The Senate, after consideration and adoption of its Committees on Public Accounts, ordered the Accountant General of the Federation to ensure refund within 60 days.

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American court jails Canada-based Nigerian Morakinyo for cyber fraud, to refund $975,863

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A court in the Western District of Texas on Wednesday sentenced Canada-based Nigerian, Olumide Bankole Morakinyo, to eight years in prison for conspiracy and money laundering.

He is also expected to refund $975,863 to the multiple victims of his crime.

According to the United States Attorney’s office, 38-year-old Morakinyo conspired with one Lukman Aminu to create illegal accounts for participants on the online portal of the Texas Employees Retirement System.

The court document, obtained by our correspondent, revealed that the duo used bank deposit information in the system to re-route pension payments to accounts controlled by Aminu.

With the physical debit cards of those accounts, Aminu withdrew the money and transfered or deposited the cash at Morakinyo’s directions.

“This defendant’s scheme and those like it victimise our most vulnerable citizens and cost taxpayers billions each year.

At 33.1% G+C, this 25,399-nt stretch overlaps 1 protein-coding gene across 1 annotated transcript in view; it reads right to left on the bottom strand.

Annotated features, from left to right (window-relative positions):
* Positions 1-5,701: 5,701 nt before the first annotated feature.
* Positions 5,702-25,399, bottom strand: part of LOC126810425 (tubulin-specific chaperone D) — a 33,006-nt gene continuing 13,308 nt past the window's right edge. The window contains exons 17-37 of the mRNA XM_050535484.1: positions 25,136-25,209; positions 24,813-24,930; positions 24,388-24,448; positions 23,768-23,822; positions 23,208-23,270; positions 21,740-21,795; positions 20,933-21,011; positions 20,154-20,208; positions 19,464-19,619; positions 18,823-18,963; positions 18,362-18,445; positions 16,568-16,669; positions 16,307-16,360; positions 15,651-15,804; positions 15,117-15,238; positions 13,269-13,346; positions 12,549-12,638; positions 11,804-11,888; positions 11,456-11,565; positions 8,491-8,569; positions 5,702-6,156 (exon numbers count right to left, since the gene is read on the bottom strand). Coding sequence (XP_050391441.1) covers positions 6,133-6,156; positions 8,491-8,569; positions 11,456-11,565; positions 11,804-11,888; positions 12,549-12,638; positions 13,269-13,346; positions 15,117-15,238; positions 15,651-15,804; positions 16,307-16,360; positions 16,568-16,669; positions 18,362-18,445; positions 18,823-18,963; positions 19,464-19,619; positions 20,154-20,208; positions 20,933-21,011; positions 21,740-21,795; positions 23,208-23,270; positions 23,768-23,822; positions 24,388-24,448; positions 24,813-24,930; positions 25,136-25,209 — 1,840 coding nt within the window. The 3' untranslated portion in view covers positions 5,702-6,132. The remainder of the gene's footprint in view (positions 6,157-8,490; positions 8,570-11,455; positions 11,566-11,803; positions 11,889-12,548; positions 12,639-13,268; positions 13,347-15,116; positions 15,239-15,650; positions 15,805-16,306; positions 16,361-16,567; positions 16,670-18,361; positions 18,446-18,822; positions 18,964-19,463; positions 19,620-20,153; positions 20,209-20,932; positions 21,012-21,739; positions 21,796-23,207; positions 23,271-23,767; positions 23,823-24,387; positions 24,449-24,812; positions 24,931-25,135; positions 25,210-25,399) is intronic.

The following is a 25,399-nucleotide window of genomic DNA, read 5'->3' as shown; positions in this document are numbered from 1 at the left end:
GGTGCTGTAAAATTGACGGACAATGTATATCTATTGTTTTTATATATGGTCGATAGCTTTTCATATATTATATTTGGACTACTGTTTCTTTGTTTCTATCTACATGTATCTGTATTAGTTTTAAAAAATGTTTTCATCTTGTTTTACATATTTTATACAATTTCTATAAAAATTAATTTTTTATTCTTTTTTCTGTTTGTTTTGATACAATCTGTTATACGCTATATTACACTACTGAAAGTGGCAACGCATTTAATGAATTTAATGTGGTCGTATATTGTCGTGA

“Our office will use all of the available legal tools to identify and bring to justice those who commit cyber-enabled fraud and launder the proceeds,” U.S. Attorney Ashley Hoff said

During the hearing, U.S. District Judge Robert Pitman also ordered that Morakinyo be supervised for three years upon completion of his jail term.

Aminu, on the other hand, was charged in a separate indictment, and was sentenced to a 51-month jail term on December 18, 2019.

Nigerian national residing in Canada, was sentenced today to eight years in prison and repayment of $975,863 in restitution to multiple victims for conspiracy to commit money laundering.

“This Defendant’s scheme and those like it victimize our most vulnerable citizens and cost taxpayers billions each year,” said U.S. Attorney Ashley C. Hoff. “Our office will use all of the available legal tools to identify and bring to justice those who commit cyber-enabled fraud and launder the proceeds.”